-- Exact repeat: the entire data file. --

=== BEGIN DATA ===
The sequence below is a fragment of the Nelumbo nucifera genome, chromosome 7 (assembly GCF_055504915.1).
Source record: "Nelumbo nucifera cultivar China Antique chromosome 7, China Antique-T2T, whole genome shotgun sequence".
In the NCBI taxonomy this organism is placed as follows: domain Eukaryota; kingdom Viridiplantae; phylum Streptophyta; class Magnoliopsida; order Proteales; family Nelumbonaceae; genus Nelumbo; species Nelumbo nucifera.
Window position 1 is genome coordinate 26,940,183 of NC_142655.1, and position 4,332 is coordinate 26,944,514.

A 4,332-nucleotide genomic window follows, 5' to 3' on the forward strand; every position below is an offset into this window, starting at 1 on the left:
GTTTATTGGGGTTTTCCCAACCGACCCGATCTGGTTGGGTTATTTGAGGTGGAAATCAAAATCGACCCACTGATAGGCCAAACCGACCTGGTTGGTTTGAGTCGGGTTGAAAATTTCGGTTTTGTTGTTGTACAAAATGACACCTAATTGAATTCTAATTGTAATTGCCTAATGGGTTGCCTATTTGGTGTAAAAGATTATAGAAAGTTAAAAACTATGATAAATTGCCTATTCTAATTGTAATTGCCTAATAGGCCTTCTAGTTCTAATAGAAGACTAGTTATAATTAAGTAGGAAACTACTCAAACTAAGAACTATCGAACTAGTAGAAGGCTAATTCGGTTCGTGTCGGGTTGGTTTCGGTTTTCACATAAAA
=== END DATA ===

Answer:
The sequence below is a fragment of the Nelumbo nucifera genome, chromosome 7 (assembly GCF_055504915.1).
Source record: "Nelumbo nucifera cultivar China Antique chromosome 7, China Antique-T2T, whole genome shotgun sequence".
In the NCBI taxonomy this organism is placed as follows: domain Eukaryota; kingdom Viridiplantae; phylum Streptophyta; class Magnoliopsida; order Proteales; family Nelumbonaceae; genus Nelumbo; species Nelumbo nucifera.
Window position 1 is genome coordinate 26,940,183 of NC_142655.1, and position 4,332 is coordinate 26,944,514.

A 4,332-nucleotide genomic window follows, 5' to 3' on the forward strand; every position below is an offset into this window, starting at 1 on the left:
GTTTATTGGGGTTTTCCCAACCGACCCGATCTGGTTGGGTTATTTGAGGTGGAAATCAAAATCGACCCACTGATAGGCCAAACCGACCTGGTTGGTTTGAGTCGGGTTGAAAATTTCGGTTTTGTTGTTGTACAAAATGACACCTAATTGAATTCTAATTGTAATTGCCTAATGGGTTGCCTATTTGGTGTAAAAGATTATAGAAAGTTAAAAACTATGATAAATTGCCTATTCTAATTGTAATTGCCTAATAGGCCTTCTAGTTCTAATAGAAGACTAGTTATAATTAAGTAGGAAACTACTCAAACTAAGAACTATCGAACTAGTAGAAGGCTAATTCGGTTCGTGTCGGGTTGGTTTCGGTTTTCACATAAAA